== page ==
Pregnancy & Beauty Treatment
Although pregnancy can give a woman thicker hair and longer nails, sometimes a disappearing waistline, swollen body parts and stretch marks can make a pregnant woman feel anything but beautiful.
While spa and beauty treatments can help a pregnant woman feel attractive again, safety should be considered before deciding on any beauty treatment during pregnancy.
Hair is perhaps one of the most dramatic changes a pregnant woman could make in her appearance. Although getting a new hairstyle or haircut is completely harmless, other hair beauty treatments are not as safe. Hair coloring typically requires chemicals to go straight onto the scalp.
Those chemicals can be absorbed through the skin, says Dr. Roger Harm of the Mayo Clinic, who suggests women wait until after their first trimester if they are concerned about the risks to the fetus from those chemicals.
However, if a pregnant woman just can’t resist getting a new hair color, highlights or low-lights may be a safer alternative to all-over color. Colette Bouchez, author of “Your Perfectly Pampered Pregnancy,” points out that these processes do not typically involve chemicals going directly on the scalp.
In addition to hair color, getting a perm or straightening your hair should also be avoided, Bouchez says. This is not only because of the harsh chemicals used during each process, but also because pregnancy hormones may affect the way the perm or straightening treatment works, which means your hair may not come out as desired.
Longer, stronger nails are a definite benefit of pregnancy, and showing off these nails through a manicure or pedicure is a safe and fun beauty treatment to try during pregnancy.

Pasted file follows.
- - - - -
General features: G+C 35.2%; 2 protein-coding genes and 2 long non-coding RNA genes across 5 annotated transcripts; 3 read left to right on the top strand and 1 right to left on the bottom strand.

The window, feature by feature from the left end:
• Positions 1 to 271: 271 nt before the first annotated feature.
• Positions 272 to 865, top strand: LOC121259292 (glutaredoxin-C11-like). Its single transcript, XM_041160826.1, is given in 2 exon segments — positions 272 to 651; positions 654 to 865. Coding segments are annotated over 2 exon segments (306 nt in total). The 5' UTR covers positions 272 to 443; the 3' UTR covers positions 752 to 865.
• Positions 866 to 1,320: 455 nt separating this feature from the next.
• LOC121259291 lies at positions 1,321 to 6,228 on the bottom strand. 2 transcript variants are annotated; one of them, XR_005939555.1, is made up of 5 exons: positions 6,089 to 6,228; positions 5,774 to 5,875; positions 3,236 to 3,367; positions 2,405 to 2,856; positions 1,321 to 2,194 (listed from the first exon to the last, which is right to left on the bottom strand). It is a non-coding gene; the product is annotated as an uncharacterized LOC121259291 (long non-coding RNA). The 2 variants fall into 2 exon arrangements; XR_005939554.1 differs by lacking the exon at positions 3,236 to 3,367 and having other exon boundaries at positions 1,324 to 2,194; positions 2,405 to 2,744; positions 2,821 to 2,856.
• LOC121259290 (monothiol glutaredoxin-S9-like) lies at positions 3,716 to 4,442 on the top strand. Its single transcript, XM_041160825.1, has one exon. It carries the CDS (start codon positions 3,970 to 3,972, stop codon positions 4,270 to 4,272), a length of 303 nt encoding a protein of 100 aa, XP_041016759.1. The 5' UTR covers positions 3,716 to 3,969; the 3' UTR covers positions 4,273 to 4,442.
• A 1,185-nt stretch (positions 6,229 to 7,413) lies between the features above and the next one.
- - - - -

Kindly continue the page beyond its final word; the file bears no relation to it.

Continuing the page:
Pedicures combined with foot massages should be used with caution during the last trimester, however, as it is possible stimulating some acupressure points on the feet may stimulate contractions or induce labor.
Some women find that their complexion improves during pregnancy, while others become more prone to breakouts and blemishes. BabyCenter.com’s Angie Drakulich recommends being cautious over-the-counter acne fighters containing salicylic acid—also called beta hydroxy acid or BHA—which can cause birth defects in large quantities.
The American Pregnancy Association (APA) states that the prescription medication Accutane as well as products containing Retin-A or tetrocycline may be particularly harmful. Pregnant women struggling with acne do have some prescription options, however, and should consult their doctor for recommendations of safe acne treatments
Pregnant women should take especially good care of their teeth during pregnancy. Because of changing hormone levels, plaque can build up on teeth more easily in a pregnant woman, which in turn leads to gingivitis, also known as gum disease.
Although tooth whitening has not been proven to be unsafe during pregnancy, the APA recommends that pregnant women avoid whitening their teeth and other elective dental procedures until after delivery.
Makeup and Lotions
Most makeup and lotions are safe during pregnancy, with a few exceptions. Any makeup or lotion designed to treat or prevent acne or wrinkles should be avoided, as they typically contain retinoids or salicylic acids.
Non-comedogenic or non-acnegenic makeup and lotions are good choices when pregnant, as well as products that are mineral based.